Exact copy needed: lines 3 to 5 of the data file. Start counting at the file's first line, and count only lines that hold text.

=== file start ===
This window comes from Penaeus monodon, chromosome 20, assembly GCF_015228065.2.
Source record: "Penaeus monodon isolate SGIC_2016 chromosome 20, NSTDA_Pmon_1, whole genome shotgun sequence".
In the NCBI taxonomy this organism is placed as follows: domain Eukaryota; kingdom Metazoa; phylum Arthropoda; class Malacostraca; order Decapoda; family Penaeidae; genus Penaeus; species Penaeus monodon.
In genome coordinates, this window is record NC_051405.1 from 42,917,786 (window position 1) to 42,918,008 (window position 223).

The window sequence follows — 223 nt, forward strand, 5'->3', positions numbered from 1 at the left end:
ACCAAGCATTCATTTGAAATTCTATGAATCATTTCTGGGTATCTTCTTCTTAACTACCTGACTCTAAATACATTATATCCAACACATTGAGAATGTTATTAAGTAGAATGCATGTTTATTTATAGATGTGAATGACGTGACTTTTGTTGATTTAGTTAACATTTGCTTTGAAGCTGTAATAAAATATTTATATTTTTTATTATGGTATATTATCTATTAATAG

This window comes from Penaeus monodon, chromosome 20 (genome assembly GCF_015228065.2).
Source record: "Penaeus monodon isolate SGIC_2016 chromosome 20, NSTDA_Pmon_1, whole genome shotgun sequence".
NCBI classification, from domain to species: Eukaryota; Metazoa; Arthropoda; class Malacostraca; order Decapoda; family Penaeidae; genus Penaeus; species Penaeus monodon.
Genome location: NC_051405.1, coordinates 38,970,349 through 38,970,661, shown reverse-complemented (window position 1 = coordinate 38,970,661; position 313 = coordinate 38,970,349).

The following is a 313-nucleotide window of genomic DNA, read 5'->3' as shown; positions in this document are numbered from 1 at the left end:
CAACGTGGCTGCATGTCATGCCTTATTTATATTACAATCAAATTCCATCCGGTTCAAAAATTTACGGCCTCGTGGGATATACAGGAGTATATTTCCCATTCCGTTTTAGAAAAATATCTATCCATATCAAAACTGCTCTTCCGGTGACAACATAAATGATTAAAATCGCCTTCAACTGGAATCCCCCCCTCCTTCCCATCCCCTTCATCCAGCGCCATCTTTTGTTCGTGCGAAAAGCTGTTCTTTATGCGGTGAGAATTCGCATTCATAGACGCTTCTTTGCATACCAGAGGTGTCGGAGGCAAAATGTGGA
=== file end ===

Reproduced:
In the NCBI taxonomy this organism is placed as follows: domain Eukaryota; kingdom Metazoa; phylum Arthropoda; class Malacostraca; order Decapoda; family Penaeidae; genus Penaeus; species Penaeus monodon.
In genome coordinates, this window is record NC_051405.1 from 42,917,786 (window position 1) to 42,918,008 (window position 223).

The window sequence follows — 223 nt, forward strand, 5'->3', positions numbered from 1 at the left end: